Because of limited personnel, Reserve and Active Guard Reserve Soldiers are called on to fill many roles. So a Reserve Soldier can be asked to be an expert in a variety of areas, said Sgt. 1st Class Jason Jenkins, an Advanced Leader Course-Common Core facilitator at the academy. Being an ALC facilitator may be his main duty, but he takes on a lot more. (Editor’s note: As of Oct. 1, the Army has transitioned from ALC-CC to Structured Self-Development II.)
“Four of the additional duties I have are: Master Resiliency Trainer, the unit prevention leader, the public affairs/social media officer, and also the operational security manager,” Jenkins said. “Those four things allow me to cover down on those silos whenever the Army requires.”
Staff Sgt. Derrick Randle, a senior supply sergeant with the 319th Expeditionary Signal Battalion out of Sacramento, Calif., was at the academy taking the Battle Staff NCO Course. He said the need to step into many roles meant Reserve Soldiers have to ignore the Army axiom to “stay in your lane.”
“Some of the Reserve units do a lot of work because they are understaffed,” Randle said. “In the active component, you have 100 people in your company every day. At a Reserve unit, our staff is about 10 people. Only on the weekend is when you have those 100 people. You still have physical training. You still have to meet those demands of the U.S. Army. You still have to meet every training demand that active duty meets, and you have to do it in half the time. You have to apply yourself that much more.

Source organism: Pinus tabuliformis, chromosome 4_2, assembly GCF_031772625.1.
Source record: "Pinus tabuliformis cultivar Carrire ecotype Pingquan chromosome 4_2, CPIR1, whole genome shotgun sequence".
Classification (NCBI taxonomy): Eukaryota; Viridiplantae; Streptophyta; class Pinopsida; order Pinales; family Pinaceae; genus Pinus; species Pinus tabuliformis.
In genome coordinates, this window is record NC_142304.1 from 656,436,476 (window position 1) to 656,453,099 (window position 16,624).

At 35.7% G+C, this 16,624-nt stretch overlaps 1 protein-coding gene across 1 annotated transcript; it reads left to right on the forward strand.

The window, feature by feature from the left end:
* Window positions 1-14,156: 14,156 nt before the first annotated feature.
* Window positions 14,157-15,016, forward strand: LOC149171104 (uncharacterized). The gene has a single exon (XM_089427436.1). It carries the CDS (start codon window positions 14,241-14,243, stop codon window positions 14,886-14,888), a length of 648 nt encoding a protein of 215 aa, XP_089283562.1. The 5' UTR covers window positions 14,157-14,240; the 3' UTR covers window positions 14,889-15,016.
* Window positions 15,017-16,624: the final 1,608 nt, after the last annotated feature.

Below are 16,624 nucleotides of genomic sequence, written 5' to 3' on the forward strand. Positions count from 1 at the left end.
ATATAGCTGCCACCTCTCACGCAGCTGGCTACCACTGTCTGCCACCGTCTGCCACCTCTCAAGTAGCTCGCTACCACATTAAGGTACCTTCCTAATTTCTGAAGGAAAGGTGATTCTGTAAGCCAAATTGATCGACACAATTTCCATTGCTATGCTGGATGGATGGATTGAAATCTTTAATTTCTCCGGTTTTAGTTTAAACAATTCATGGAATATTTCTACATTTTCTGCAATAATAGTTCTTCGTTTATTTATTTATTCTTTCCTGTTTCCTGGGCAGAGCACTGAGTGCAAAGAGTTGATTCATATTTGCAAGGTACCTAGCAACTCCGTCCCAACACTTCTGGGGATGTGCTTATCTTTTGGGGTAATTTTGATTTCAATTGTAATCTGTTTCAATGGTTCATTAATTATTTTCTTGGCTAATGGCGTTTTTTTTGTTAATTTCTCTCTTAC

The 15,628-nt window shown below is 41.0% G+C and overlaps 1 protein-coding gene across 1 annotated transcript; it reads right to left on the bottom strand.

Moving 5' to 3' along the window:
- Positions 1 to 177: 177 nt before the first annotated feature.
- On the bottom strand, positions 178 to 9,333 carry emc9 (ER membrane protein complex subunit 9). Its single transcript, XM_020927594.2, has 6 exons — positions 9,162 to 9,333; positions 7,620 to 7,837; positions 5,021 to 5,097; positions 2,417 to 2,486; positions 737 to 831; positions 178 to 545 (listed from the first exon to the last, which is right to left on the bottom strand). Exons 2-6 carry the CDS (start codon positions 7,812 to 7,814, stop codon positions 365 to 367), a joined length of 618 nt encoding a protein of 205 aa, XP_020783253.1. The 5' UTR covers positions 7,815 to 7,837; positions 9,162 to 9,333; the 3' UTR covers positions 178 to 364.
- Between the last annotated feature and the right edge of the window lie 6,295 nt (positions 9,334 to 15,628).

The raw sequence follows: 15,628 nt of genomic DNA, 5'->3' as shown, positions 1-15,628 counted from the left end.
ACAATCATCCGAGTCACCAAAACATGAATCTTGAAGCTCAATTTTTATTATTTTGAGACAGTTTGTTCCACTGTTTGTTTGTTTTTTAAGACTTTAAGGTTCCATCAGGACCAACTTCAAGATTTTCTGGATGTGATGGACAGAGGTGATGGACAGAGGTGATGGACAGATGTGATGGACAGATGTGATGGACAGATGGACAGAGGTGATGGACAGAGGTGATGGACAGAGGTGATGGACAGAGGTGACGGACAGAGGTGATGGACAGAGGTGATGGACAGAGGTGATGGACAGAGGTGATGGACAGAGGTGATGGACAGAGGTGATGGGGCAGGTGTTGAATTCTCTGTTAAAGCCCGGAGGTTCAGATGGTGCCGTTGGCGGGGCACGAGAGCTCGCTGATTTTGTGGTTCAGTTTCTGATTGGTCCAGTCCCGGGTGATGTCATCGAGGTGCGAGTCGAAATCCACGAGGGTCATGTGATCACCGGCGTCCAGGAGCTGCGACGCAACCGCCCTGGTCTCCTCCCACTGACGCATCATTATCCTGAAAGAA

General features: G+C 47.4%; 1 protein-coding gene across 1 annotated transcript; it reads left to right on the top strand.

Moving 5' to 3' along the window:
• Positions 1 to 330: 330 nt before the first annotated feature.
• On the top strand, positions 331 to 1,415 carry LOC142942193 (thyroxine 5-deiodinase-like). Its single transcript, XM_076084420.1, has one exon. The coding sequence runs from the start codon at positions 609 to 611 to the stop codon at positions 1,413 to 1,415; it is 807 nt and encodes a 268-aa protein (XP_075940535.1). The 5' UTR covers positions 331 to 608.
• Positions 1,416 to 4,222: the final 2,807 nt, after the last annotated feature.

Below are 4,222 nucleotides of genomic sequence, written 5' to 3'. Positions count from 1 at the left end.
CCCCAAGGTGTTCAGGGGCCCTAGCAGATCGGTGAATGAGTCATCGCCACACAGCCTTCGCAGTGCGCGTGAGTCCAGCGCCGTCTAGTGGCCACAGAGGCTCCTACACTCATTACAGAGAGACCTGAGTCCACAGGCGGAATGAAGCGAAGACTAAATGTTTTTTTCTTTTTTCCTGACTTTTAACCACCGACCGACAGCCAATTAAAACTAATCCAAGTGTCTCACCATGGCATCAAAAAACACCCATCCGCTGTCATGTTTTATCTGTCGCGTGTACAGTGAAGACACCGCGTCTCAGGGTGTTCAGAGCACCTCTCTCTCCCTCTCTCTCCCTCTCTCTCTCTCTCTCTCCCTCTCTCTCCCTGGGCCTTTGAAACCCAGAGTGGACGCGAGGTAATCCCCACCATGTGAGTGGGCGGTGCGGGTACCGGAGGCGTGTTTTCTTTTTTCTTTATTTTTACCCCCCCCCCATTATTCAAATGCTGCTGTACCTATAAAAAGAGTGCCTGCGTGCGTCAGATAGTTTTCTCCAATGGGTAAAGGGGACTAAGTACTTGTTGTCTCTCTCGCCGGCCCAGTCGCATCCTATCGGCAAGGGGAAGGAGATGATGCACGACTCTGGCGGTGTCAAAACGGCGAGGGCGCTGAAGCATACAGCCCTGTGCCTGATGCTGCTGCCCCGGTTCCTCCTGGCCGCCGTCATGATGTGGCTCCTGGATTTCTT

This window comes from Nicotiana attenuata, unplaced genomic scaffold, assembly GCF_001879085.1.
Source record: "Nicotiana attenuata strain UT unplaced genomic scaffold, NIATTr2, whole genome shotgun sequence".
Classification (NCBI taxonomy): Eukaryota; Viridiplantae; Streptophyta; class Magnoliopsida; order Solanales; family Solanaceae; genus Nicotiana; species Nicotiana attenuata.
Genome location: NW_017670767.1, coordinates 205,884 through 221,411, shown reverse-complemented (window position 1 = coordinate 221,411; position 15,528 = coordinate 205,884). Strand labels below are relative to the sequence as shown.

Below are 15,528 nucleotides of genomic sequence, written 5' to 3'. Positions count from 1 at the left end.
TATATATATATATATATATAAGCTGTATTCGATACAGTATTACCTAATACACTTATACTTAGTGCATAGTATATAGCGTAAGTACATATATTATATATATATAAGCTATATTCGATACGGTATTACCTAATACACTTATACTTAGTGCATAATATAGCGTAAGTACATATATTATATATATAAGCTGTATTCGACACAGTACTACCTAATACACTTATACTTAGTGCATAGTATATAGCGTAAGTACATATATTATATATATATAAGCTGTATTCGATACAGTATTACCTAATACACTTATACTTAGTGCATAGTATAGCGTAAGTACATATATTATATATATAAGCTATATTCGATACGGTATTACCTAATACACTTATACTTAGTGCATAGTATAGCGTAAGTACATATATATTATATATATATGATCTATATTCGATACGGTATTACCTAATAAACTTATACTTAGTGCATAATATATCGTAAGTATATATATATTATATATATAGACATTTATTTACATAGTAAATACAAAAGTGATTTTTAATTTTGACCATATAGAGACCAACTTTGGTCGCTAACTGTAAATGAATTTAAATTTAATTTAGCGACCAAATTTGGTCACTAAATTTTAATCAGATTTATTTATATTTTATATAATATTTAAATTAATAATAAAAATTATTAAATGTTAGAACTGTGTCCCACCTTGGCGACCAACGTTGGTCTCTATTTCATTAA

“You can’t just be in your lane, doing supply,” Randle said. “I have to do a little bit of admin. I have to do a little bit of training. You have to be well-versed in every field. It teaches you that. Coming into the Reserves, you can’t just stay in your lane. You have to get inside of everybody’s lane, so that you can make sure that we all work together to get to our common goal.”
NCOs who lead these once-a-month Reserve Soldiers still have to stay involved with their Soldiers’ lives and problems. So these NCOs use a variety of methods, both modern and time-tested, to stay in touch with their Soldiers and make sure missions get accomplished.
Master Sgt. Jeremy Nixon, a 38B civil affairs specialist with the 490th Civil Affairs Battalion, a Reserve unit in Grand Prairie, Texas, was at the academy attending the Battle Staff course. He said being an NCO for Reserve Soldiers involves staying in contact as much as possible.
“The Army wants you to be responsible for your Soldiers all the time, whether you’re on-duty or not,” Nixon said. “We always make sure that, even though we don’t see them every day, we are still in contact with our Soldiers, whether it’s to remind them about certain things coming up for drill or battle assembly, or maybe just because you want to make sure that things are going OK for them.”
As a Reserve NCO, you may have Soldiers spread out over a large distance, Stevens said.